2011 was undeniably the year of the protestor with revolutions fuelling across the globe. Be it the fight against corruption in India and Pakistan or the uprising against the 1% in the developed nations, rebellion was positively the theme of the year. Such was the impact of the winds of change that ‘Time Magazine’ professed ‘the Protester’ as the Person of the Year 2011. Unarguably remonstrations across the globe were essential for the recognition of the faceless protester but the most instrumental revolution took place in the Middle East and more specifically the Arab countries.
The self-immolation of Mohamed Bouazizi in Sidi Bouzid, Tunisia soon engulfed a cartel of dictator regimes in the heart of the world. The Arab Spring reinstated fear among dictators across the world. The fight for democracy spread across 18 nationalities and has caused over 32,000 casualties. Notable developments as a result of the revolution were the coup d’état of Zine El Abidine Ben Ali of Tunisia, Hosni Mubarak of Egypt, Muammar Gaddafi of Libya and Ali Abdullah Saleh of Yemen.
Post the revival of democracy in the Middle East an alarming trend has been sensed. In comparison to liberal and supposed secular parties, the populace of these countries has opted for Islamist parties. The Ennahda Party in Tunisia comprising moderate Islamists has gained the highest number of seats, winning 89 seats in the 217 member assembly. Ennahda party leader, Hamadi Jebali is appointed as the Prime Minister who will be leading a coalition with the liberal Congress for the Republic and the left-of-centre Ettakatol or Forum Party. Muslim Brotherhood backed Freedom and Justice Party has the highest number of seats in Egypt assembly and the 100 member drafting committee to form the new constitution of Egypt has witnessed nearly two dozen political personalities pulling out. The Presidential elections are due in May 2012 and are dotted with a string of Islamist leaders vying for the top job.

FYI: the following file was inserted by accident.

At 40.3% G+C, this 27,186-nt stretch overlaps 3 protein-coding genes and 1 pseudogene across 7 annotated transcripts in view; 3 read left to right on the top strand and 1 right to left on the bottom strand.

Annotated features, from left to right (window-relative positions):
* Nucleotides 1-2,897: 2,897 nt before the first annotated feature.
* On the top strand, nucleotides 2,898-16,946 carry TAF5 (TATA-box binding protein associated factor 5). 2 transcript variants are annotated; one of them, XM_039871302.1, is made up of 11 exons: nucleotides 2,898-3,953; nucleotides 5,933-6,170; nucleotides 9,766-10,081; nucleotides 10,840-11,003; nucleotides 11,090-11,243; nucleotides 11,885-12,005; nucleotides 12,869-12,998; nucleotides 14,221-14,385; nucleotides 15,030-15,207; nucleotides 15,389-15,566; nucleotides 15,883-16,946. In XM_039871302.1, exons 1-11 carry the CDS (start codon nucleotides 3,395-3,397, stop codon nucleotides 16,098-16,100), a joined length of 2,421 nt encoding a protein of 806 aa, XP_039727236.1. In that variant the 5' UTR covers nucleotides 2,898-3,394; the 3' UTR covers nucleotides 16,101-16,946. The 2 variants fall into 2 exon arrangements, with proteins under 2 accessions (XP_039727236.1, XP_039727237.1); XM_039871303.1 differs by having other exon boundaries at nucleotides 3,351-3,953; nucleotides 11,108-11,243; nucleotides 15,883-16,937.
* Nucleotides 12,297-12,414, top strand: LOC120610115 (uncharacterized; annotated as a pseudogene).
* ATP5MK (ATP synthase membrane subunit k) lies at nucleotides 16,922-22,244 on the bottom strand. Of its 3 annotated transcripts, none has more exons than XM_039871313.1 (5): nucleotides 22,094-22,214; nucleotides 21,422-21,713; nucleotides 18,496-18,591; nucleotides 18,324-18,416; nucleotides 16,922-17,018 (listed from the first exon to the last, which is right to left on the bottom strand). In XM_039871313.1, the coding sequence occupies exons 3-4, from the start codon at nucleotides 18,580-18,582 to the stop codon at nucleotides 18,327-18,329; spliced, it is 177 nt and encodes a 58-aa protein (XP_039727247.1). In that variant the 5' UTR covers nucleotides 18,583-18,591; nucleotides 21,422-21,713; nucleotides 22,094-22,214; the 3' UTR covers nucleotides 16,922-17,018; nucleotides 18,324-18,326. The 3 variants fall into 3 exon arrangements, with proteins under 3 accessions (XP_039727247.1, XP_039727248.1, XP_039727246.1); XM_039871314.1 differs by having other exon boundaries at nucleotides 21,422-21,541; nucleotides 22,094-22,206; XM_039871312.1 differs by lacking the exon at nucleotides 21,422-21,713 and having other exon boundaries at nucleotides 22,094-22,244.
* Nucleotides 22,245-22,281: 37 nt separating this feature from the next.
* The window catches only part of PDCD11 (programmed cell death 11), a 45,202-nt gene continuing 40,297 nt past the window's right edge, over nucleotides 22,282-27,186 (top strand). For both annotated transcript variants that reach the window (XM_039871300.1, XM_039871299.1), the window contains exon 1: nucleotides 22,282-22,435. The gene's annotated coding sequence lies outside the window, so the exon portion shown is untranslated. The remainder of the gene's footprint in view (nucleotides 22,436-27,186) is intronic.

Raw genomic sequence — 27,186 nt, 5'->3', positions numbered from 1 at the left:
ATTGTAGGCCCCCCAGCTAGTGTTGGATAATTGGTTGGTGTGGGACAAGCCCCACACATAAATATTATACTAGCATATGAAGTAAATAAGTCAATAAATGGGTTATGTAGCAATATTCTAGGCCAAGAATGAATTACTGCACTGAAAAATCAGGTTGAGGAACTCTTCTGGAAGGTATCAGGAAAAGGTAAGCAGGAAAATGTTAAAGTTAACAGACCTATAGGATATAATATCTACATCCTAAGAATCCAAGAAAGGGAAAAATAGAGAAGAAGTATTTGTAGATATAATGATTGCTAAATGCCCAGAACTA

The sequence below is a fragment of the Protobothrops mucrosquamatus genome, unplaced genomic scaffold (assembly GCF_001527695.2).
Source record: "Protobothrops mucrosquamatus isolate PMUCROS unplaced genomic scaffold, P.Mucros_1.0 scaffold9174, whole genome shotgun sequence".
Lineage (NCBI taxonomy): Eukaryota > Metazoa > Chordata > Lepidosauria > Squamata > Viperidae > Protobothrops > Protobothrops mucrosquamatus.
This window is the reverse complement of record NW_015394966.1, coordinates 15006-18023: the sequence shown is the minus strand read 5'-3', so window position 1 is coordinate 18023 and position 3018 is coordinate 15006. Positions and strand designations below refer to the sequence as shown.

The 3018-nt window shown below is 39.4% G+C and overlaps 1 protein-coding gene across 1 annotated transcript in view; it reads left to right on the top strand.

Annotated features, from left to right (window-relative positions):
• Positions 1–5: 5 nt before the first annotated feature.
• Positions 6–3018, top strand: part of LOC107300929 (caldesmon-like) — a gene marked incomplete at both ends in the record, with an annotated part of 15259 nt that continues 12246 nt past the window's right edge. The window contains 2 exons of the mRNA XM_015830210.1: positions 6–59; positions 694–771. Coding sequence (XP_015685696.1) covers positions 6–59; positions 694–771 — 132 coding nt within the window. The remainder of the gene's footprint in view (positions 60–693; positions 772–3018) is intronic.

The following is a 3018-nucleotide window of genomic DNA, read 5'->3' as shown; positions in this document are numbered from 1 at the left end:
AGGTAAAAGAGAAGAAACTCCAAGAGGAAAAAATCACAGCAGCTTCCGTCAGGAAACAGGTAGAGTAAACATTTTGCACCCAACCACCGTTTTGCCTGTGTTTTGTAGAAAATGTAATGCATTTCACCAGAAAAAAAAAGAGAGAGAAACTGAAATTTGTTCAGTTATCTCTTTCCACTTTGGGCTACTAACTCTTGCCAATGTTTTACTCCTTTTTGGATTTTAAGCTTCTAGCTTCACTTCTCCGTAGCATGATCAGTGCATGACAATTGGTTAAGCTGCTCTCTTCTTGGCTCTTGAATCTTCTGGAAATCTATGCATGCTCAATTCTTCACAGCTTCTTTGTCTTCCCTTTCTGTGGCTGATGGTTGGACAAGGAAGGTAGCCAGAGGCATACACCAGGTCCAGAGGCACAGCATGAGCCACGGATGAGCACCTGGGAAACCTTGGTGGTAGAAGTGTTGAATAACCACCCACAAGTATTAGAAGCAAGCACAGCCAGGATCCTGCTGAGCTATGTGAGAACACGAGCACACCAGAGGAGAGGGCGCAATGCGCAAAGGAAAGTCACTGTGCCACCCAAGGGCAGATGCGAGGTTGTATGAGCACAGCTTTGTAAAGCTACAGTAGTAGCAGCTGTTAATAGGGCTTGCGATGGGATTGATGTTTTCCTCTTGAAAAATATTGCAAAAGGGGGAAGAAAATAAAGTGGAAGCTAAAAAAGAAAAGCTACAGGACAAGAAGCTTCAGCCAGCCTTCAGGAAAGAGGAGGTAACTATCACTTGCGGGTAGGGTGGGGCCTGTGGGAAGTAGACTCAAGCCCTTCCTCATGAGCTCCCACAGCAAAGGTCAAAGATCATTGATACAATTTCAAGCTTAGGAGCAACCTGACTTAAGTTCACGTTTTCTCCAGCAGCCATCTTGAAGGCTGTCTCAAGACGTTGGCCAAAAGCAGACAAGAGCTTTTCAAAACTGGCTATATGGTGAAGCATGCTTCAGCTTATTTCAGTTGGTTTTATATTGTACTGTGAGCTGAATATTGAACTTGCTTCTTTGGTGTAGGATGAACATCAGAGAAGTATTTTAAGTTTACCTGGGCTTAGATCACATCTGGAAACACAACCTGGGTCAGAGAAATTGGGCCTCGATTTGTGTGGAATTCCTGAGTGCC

The rise of religious parties in the region is disturbing as it may lead to a regime which refuses to recognise any higher authority, hence the apprehension towards the changing trend. In the aforementioned cases, the parties gaining highest number of votes are the ones who were suppressed by the previous regime, whose activities were banned and leaders sent to exile. However, they managed to survive and have made a comeback by way of current electoral gains. The Islamists were also the only credible opposition to the autocratic regimes and were connected to the people and hence have been successful in gaining valuable ground in the post dictatorship era.
The situation of the Middle East post the Arab Spring has transmuted from a garden of roses to a valley of despair. There is ambiguity on the future leaders of the nations and their acceptability among the developed nations is certainly questionable. For the general populace trade and commerce have been on the down trend and lawlessness has dominated the region. For now the world can do nothing but speculate.